Proceedings of the 3rd International Conference on Computation for Science and Technology

Prediction of Hazard Identification and Characterization of Several Compounds used as Food Additives Applying In Silico Methods

Iltizam Nasrullah, Rahmana Emran Kartasasmita, Sophi Damayanti
Corresponding author
Food additives, in silico methods, hazardous properties, risk analysis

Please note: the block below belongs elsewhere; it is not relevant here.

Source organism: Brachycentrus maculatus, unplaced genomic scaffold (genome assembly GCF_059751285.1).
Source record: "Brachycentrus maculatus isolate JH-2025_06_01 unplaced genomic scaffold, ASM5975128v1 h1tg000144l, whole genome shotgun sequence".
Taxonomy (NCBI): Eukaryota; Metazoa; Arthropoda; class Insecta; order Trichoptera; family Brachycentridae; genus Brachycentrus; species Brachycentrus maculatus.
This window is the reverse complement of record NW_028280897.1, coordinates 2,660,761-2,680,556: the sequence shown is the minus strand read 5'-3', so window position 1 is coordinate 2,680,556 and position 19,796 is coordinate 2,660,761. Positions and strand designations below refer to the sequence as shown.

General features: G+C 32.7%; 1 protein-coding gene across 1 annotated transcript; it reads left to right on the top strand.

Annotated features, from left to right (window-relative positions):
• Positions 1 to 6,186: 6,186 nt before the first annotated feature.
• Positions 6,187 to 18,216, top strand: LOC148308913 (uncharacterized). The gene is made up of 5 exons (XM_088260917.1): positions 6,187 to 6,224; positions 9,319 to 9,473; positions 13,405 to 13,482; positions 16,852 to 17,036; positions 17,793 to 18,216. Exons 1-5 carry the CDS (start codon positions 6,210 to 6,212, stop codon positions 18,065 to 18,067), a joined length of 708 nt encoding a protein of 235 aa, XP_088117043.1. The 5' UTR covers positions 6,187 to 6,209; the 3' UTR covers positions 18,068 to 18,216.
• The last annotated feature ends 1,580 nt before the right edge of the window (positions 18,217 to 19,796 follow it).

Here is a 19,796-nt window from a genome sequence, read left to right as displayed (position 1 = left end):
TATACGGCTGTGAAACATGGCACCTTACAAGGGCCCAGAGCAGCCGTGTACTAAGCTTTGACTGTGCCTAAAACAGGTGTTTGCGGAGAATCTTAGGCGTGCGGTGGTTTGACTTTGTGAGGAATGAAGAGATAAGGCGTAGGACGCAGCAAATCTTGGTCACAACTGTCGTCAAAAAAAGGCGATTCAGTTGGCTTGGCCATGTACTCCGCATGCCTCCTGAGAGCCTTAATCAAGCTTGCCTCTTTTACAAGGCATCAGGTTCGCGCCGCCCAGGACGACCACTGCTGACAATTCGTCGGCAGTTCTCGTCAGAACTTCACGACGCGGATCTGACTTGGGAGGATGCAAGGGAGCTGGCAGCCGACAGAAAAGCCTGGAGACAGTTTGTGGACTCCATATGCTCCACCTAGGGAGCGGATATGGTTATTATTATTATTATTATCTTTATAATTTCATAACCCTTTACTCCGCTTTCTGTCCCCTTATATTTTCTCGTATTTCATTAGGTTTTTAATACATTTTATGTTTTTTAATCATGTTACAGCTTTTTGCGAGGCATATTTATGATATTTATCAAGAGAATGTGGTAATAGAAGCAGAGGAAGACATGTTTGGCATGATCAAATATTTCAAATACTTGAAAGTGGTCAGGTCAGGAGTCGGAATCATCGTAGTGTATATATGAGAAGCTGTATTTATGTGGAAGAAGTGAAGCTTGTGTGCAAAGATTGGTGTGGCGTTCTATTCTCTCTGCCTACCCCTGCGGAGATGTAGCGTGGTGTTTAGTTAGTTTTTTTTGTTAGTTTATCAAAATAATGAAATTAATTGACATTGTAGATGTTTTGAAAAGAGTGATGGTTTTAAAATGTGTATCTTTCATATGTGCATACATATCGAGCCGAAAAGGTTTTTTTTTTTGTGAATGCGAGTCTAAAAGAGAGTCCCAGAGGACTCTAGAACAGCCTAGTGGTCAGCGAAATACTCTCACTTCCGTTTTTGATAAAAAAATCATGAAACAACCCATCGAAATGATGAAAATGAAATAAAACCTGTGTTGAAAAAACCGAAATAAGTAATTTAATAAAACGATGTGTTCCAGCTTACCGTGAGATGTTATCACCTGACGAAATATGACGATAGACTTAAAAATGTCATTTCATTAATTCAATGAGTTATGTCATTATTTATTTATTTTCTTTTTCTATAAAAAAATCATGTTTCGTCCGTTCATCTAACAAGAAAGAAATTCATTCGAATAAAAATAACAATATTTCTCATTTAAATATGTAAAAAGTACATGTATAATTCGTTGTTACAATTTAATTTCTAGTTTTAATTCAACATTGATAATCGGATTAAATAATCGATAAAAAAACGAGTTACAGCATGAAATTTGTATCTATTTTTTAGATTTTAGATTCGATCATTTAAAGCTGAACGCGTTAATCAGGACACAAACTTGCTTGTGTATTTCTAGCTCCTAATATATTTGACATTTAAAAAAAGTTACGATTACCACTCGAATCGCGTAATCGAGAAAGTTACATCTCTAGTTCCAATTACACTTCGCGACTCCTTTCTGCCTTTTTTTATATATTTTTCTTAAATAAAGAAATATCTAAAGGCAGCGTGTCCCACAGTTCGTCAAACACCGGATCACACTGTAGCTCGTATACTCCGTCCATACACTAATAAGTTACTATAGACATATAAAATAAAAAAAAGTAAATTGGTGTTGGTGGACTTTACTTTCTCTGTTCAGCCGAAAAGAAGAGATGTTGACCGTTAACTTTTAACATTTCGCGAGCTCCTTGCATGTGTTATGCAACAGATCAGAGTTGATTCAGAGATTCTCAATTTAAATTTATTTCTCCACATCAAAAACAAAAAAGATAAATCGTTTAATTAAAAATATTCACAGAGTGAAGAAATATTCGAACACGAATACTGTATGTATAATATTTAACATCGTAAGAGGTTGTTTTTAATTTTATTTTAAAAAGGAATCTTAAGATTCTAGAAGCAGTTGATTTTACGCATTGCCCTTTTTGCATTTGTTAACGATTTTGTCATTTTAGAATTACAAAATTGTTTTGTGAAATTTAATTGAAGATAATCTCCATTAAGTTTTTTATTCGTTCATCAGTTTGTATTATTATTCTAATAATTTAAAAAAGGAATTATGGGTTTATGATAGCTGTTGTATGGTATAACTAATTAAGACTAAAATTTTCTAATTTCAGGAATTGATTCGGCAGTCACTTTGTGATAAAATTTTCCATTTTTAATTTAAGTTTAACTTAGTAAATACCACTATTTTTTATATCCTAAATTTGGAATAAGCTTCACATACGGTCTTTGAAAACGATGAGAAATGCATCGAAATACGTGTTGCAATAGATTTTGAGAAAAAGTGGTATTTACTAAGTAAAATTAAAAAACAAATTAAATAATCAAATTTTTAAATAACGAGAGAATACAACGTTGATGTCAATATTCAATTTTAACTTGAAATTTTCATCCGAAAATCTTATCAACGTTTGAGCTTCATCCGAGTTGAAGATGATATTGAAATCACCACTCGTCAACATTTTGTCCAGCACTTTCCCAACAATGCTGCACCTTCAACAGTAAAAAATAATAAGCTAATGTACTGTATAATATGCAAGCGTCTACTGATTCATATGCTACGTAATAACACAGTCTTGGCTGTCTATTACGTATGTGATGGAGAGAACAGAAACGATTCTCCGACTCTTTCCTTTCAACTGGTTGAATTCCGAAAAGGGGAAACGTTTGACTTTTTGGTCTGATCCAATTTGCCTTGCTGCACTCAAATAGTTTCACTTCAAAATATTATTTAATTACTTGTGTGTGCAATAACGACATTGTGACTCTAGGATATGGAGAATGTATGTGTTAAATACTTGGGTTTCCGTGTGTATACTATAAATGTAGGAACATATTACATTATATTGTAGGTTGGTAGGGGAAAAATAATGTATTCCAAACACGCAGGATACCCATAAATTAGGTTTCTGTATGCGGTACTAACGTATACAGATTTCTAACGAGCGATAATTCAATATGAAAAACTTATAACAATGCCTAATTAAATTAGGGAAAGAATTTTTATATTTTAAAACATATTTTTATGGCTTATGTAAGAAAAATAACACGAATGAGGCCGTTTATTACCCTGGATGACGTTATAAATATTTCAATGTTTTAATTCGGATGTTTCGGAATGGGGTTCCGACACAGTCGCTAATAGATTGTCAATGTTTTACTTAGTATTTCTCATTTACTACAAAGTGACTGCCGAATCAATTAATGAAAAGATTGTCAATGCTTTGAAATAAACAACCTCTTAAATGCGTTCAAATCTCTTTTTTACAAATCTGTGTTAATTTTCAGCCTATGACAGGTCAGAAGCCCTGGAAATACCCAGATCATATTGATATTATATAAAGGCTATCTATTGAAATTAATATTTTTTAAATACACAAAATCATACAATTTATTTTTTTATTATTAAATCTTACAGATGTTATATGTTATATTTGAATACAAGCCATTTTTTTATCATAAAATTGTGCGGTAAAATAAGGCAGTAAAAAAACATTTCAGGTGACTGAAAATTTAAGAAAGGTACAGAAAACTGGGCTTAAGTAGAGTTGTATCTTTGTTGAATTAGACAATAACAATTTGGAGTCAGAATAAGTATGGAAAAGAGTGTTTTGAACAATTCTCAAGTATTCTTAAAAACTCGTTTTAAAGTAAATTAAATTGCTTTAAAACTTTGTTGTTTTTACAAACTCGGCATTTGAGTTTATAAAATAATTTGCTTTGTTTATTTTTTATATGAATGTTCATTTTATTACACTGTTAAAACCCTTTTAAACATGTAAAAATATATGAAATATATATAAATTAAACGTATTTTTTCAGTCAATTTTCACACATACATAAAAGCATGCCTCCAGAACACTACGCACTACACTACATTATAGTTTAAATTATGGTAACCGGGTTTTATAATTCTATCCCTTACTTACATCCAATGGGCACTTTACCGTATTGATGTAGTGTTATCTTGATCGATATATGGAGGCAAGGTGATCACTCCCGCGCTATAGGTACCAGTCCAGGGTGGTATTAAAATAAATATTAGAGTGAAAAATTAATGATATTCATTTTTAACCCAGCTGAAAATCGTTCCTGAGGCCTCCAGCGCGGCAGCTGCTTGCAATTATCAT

In frame of risk analysis, hazard identification and characterization are parts of risk assessment that should be performed to assure the safety aspect of a substance that will be used as food additive. According to WHO guidance, the two steps can be performed experimentally, based on epidemiological data or based on chemical structure calculation. In line with this guidance, the aim of this research was to obtain data describe the hazardous properties of several compounds used as food additive applying predictive in silico methods. Hazardous properties were limited to mutagenicity and carcinogenicity effects. The software applied including Toxtree, T.E.S.T., VEGA Benigni/Bossa, VEGA CAESAR and VEGA SARpy. A positive result can be accepted if all the prediction models give the same results and alerts on the compound for carcinogenic and mutagenic potential. If only one or more, but not all those prediction models, showing alert on a compound or give positive result, than it is assumed that the results are still not enough to predict carcinogenic or mutagenic effects of that compound unless experimental data supporting those effects are available. Fifty four compounds of flavour functional class were included in our study. Following our criteria, 20 compounds of them show negative results on mutagenicity prediction; however the rests 34 compounds give different prediction results and hence need experimental data for confirmation. In the case of carcinogenicity predictions, 14 compounds of them were predicted to show no carcinogenic potential, 10 compounds of them were predicted to show carcinogenic potential, while the rests 30 compounds show different prediction results and hence need experimental data for confirmation. Based on overall results, it was concluded that this in silico approaches can be used to perform preliminary evaluation of hazardous properties, especially those of mutagenicity and carcinogenicity effects.
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